COPD-FROC One Page Final

 

The Carousel of Possible Dreams Foundation is part of the Festival of Children Foundation, which improves the lives of children by strengthening the charities that serve them. The Carousel of Possible Dreams is one of their biggest fundraisers—each September, charities are picked to benefit from monies raised from riding the carousel at South Coast Plaza. This year, the FRoC Fund and NANT have both been chosen to be recipients of the funds raised. For the entire month of September, donations can be made at festivalofchildren.org/froc, and on the final night of Tuesday, September 30, from 5:00 – 8:00 PM, a celebration will take place at the carousel at South Coast Plaza. Donors will ride the beautiful horses in honor of a loved one who has experienced, is going through, or is now an angel, to raise $500,000 to make a difference to those children who have been diagnosed with neuroblastoma this year. Recognizing the need to improve and expedite research for neuroblastoma, a prestigious cancer research foundation has pledged a $250,000 matching grant to the FRoC Fund/NANT for this fundraiser. So, every dollar raised will be matched up to the initial $250,000!

How you can help:

Susan’s daughter will be riding one of those horses. Help make her survivorship a reality for those who are enduring neuroblastoma treatment today. Go to www.festivalofchildren.org/froc, and donate on the FRoC page. Or, join FRoC and form your own team to raise funds throughout the month! Just designate a child as a Carousel Rider on the FRoC page, load and send emails asking friends to donate $5 to $500 . . . every donation counts and will be doubled by the matching grant!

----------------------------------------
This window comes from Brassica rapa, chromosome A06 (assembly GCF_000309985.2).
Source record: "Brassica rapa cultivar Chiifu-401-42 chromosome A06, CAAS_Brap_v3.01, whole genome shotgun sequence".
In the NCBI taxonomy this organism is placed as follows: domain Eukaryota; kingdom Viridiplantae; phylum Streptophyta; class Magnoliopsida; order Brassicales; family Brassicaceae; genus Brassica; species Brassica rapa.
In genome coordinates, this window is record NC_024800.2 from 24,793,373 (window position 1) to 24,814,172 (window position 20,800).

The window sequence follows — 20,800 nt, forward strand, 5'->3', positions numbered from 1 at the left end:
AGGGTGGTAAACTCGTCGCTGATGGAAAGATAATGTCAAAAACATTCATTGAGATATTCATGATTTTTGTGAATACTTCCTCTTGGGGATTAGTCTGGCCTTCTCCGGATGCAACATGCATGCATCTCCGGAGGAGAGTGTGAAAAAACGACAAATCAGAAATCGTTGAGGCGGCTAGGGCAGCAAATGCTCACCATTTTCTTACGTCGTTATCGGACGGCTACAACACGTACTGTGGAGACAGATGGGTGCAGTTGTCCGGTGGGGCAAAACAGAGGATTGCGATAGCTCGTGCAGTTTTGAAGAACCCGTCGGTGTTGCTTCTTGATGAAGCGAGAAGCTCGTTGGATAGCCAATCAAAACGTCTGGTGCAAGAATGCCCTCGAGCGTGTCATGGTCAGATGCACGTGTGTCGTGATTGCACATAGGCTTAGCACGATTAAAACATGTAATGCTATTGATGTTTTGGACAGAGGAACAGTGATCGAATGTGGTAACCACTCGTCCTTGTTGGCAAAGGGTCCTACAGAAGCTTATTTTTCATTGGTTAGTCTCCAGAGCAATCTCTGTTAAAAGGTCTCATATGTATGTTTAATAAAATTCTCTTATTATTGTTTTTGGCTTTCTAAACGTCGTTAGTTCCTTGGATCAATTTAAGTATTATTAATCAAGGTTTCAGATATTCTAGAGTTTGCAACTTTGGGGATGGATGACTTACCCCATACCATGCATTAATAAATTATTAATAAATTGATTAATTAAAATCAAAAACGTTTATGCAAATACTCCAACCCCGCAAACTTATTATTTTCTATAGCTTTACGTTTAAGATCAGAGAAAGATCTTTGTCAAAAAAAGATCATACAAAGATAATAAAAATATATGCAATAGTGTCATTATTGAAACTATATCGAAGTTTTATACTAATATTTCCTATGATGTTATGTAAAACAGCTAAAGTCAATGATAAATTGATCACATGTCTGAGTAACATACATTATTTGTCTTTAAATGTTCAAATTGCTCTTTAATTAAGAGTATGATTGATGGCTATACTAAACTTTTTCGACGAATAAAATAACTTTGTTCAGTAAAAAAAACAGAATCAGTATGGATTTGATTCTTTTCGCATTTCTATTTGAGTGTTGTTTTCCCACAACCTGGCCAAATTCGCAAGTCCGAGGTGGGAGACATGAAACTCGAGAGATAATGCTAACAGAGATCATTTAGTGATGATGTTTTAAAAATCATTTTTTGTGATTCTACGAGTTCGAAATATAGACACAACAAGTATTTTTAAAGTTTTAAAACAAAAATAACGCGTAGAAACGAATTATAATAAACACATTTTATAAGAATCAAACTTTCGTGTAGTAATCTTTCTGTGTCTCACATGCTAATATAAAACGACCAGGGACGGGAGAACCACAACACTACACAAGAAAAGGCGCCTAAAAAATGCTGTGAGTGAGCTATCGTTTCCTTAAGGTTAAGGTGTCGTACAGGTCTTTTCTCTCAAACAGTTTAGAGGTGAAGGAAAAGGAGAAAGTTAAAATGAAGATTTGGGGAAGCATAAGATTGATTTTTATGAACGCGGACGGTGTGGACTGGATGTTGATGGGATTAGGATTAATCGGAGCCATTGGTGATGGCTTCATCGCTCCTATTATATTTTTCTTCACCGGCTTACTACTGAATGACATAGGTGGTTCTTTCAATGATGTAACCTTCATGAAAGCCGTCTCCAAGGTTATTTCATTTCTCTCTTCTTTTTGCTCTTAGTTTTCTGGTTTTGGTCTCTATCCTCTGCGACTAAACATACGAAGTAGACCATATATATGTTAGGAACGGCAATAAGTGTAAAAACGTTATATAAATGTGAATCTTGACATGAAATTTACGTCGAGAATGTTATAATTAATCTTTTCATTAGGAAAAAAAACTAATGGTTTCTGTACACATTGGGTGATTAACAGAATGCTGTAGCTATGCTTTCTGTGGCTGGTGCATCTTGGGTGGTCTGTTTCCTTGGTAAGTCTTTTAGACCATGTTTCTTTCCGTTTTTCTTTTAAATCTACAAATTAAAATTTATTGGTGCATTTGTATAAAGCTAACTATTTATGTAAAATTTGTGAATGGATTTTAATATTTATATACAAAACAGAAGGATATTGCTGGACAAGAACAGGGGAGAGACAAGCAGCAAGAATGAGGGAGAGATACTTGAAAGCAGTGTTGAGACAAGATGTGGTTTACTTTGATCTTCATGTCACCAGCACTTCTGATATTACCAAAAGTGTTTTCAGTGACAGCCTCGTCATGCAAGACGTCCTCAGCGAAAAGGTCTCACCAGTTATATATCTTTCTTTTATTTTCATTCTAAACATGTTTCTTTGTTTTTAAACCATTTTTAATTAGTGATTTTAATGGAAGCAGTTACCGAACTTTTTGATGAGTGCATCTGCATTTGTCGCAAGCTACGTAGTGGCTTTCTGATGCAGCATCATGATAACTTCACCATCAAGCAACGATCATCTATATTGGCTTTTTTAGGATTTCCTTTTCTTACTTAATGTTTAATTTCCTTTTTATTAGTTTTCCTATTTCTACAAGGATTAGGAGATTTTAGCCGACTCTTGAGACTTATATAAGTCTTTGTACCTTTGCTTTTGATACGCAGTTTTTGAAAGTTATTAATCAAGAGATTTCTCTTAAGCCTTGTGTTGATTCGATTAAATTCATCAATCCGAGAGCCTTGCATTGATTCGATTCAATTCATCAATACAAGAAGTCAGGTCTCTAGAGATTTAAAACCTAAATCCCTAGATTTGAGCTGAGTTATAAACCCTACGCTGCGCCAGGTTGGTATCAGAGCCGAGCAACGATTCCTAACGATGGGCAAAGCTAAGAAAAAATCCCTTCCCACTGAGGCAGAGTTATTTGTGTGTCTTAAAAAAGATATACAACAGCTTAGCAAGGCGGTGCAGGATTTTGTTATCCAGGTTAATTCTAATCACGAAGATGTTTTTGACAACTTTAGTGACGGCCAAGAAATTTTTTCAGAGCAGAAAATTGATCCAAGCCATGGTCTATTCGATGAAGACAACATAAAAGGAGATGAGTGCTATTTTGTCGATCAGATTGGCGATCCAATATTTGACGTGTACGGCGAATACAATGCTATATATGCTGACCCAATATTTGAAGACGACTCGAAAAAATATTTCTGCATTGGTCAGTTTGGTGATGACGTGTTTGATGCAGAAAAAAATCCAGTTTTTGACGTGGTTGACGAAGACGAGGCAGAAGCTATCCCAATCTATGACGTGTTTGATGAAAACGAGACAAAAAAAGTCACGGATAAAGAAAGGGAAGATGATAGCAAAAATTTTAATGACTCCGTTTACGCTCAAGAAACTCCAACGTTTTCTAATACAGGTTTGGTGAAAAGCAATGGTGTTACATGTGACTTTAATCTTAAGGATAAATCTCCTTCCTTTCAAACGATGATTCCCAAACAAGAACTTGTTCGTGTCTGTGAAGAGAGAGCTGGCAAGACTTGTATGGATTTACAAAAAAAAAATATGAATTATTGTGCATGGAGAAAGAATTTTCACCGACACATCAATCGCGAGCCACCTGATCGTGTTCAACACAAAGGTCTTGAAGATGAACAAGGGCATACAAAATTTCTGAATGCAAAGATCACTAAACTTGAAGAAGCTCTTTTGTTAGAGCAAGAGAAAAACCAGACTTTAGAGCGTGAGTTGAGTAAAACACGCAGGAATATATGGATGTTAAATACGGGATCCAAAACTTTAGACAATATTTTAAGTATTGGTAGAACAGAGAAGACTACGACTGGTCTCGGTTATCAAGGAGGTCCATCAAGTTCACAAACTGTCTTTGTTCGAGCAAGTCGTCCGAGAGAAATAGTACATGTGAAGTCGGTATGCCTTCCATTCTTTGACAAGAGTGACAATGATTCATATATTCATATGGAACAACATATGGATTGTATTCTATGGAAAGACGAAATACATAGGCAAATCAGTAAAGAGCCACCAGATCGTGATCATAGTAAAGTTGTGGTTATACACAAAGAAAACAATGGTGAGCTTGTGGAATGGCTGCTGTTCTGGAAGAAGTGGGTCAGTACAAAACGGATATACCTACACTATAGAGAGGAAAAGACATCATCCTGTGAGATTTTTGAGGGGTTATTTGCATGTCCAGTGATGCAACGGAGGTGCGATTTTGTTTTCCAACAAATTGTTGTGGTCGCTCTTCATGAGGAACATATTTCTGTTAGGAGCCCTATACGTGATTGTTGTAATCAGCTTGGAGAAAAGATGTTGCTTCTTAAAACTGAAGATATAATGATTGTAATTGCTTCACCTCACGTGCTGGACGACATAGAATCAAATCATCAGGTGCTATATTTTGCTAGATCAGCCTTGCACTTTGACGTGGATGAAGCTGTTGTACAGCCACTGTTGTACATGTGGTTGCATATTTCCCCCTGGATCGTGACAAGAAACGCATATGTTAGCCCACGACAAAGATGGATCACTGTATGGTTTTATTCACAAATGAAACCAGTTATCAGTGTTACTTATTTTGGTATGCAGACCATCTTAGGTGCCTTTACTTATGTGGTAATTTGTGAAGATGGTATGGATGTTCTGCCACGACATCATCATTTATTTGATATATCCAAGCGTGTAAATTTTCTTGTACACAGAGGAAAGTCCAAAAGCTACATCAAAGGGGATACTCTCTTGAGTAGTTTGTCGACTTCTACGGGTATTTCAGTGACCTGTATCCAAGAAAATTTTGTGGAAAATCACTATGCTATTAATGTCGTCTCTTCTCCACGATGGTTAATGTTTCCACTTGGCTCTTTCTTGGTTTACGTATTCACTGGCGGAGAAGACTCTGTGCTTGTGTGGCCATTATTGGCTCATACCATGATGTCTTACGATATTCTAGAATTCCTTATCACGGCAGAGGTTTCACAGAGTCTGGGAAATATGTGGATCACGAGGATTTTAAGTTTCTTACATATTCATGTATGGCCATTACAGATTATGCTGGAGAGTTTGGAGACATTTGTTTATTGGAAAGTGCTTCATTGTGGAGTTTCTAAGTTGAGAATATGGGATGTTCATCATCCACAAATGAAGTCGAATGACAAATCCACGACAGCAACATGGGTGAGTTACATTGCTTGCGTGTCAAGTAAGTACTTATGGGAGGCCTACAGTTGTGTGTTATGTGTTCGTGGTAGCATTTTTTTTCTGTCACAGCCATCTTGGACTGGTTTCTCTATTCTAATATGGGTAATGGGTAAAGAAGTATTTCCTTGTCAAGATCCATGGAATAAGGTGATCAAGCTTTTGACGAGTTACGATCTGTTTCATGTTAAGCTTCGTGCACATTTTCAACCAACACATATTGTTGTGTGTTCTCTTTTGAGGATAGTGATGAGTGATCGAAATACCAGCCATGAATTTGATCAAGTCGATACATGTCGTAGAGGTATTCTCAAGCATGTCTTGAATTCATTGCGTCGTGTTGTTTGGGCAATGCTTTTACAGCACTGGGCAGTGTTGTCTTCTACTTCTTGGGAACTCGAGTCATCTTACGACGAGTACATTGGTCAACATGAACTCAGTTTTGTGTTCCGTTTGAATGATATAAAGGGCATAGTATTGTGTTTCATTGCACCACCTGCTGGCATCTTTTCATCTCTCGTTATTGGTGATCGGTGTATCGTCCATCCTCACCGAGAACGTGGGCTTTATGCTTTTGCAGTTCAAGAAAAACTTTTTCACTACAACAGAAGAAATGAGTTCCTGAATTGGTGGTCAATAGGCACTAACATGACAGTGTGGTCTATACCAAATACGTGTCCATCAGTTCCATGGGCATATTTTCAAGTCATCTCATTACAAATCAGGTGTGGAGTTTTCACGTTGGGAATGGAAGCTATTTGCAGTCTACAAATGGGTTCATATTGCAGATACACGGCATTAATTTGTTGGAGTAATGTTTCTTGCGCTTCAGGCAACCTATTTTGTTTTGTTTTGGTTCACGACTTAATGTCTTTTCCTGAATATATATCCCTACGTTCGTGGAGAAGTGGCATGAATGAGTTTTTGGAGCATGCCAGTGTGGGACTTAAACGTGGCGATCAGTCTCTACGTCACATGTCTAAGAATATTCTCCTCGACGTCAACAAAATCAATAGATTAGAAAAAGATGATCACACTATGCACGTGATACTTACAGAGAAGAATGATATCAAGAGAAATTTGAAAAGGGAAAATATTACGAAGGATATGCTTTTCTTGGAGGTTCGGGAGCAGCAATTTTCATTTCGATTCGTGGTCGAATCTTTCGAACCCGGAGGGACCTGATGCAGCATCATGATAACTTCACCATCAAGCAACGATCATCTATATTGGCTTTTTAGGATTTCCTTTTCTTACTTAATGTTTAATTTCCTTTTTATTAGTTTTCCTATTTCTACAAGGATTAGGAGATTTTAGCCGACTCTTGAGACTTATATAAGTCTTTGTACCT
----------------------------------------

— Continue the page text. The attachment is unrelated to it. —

Come out to South Coast Plaza from 5 – 8pm on Sept. 30th. Ride the Carousel enjoy our celebration with food and drink provided by The Capital Grille.

For those of you who know someone who was/is afflicted by neuroblastoma, FRoCs wants photos of that warrior to print on t-shirts which people will wear when they ride to honor a fundraiser who can’t be present . . . people from all over will be joining us as ‘virtual riders’. Invite your friends to be virtual riders to honor the kiddos whose lives have been taken by this horrible disease.

For questions, more information, or to RSVP or send photos for the September 30th event, please contact Susan Giusto, spgiusto@gmail.com. Also, make sure to check out Friends of Cathryn on Facebook.

As a mother to a neuroblastoma survivor, I can’t thank you enough.

 

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Comments

  1. It doesn’t seem possible that 5 years ago we were all so scared for Emily’s health. She’s entering Kindergarten tomorrow an amazing active imaginative out-of-the-box thinking girl.

    What Alex doesn’t say in her article is that non-stop research, networking, and constant questioning led her and Bowen to LA Children’s and Dr. Villablanca. The lesson is never, never stop being your child’s advocate.
    Grandma and Papa are so grateful for Emily’s good health and have always felt that Em’s parents had no small hand in the positive outcome of her bout with cancer.